This CD is reissued by ArkivMusic.
Notes and Editorial Reviews
In 1950 cellist János Starker made a group of LP recordings for the Period label, eventually reissued in 2007 as a pair of double-CD sets. However, in 1989 Philips also mined this material for a single-CD release featuring Kodály’s three major cello works, a recording that has long been out of print but now returns to the catalog courtesy of Arkivmusic.com’s on-demand reprint program.
Despite Philips’ use of the controversial “No Noise” restoration technology, its transfers prove far more vibrant and detailed than their 2007 counterparts, despite a slightly metallic edge to the upper strings in the Solo Sonata Op. 8. The two-movement Sonata for Cello and Piano Op. 4 receives a splendid interpretation. Both
Starker and pianist Otto Herz toss the Allegro con spirito’s motives back and forth with impeccably balanced repartée. You also hear how the 26-year-old Starker’s big tone, sensitivity to nuance, and tasteful control triumphantly mesh in the Fantasie movement’s unaccompanied passages, while Herz is an incisive yet always singing collaborative pianist; even his marcatos have lung power.
Collectors familiar with the live Starker/Josef Gingold performance of the Op. 7 Duo for Violin and Cello will find the cellist’s 1950 partnership with violinist Arnold Eidus no less rewarding, and arguably more effective by virtue of the Adagio’s greater animation. The winner of the 1946 Jacques Thibaud International Competition, Eidus was a great all-around musician at home in many styles, and was one of the New York studio scene’s key players; it’s good to have a reminder of his distinguished career.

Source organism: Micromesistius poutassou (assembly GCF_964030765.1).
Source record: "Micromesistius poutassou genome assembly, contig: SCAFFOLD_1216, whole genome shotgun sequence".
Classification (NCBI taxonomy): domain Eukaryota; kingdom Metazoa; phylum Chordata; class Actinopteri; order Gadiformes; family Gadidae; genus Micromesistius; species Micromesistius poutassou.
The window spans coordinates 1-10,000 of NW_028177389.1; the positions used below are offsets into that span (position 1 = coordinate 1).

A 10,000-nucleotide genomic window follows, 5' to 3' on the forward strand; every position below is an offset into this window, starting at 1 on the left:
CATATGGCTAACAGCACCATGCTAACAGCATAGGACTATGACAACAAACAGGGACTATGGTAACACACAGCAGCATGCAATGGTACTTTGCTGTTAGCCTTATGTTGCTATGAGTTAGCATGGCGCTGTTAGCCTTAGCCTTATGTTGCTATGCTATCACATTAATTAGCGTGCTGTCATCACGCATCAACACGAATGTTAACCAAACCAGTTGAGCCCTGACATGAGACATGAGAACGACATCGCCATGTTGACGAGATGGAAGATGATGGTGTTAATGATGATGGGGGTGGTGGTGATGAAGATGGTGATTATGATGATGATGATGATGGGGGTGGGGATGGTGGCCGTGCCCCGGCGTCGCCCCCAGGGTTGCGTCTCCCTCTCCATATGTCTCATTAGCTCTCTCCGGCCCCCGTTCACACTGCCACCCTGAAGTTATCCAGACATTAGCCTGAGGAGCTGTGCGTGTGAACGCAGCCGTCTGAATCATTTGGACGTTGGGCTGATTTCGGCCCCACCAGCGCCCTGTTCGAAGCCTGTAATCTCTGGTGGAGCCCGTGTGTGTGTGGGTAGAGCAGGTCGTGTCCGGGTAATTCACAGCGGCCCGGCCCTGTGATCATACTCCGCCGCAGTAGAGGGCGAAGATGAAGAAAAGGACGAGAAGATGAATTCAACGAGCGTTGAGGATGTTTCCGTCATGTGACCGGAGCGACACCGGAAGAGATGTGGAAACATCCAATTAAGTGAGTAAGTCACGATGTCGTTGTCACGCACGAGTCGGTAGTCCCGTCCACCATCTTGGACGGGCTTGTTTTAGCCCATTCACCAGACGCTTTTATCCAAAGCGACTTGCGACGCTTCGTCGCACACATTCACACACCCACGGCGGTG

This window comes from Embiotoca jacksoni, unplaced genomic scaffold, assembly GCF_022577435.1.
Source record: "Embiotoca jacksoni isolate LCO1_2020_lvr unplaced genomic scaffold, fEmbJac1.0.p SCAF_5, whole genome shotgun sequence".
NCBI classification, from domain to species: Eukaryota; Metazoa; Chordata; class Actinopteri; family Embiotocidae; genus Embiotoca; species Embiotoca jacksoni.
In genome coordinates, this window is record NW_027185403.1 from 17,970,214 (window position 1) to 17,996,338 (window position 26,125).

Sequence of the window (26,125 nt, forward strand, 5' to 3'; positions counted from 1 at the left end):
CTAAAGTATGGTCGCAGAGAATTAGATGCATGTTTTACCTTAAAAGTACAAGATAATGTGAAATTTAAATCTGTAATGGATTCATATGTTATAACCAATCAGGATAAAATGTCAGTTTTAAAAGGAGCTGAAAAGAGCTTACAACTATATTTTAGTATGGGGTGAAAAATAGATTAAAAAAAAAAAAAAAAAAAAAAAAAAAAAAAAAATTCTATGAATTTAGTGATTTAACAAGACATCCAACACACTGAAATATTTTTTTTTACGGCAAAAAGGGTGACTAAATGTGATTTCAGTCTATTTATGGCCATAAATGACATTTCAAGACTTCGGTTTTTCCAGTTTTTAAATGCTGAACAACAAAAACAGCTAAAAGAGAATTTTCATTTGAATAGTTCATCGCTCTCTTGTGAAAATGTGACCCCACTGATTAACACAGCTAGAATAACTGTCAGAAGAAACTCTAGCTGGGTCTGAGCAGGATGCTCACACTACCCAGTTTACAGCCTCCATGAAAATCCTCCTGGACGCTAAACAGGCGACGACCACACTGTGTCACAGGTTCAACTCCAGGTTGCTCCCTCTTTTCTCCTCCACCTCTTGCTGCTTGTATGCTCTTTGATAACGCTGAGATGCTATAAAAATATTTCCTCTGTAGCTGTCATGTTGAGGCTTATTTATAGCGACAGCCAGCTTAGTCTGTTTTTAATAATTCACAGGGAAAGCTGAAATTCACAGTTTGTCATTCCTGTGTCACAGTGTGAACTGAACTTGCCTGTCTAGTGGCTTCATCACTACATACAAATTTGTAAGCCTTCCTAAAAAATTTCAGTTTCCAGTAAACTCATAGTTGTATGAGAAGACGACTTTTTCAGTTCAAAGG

Had Starker left no other recording of the Solo Sonata, this 1950 version still would stand out for its impetuous, impassioned sweep in the outer movements and the vocal quality of the central Adagio’s long, sustained lower-register passages. The latter movement’s rapid figurations above the staff would gain suppleness and rock-solid intonation in Starker’s two later traversals. And by the time of his fourth and final recording of this work, Starker would bring flexibility and character to the finale’s folk-inspired tunes, as well as restoring the 52-measure sequence of mostly arpeggiated figures that he omitted in his previous recordings. In fact, you actually hear the sound of pages turning just before the cut in the 1950 recording.
The important thing is that these performances raised awareness of Kodály’s cello works in the early LP era, helped establish Starker’s reputation, and ought to be heard by anyone remotely interested in the cellist. I hope Arkivmusic.com will reprint Starker’s extremely rare 1984 Bach Cello Suites cycle released on the Sefel label.
-- Jed Distler, ClassicsToday.com
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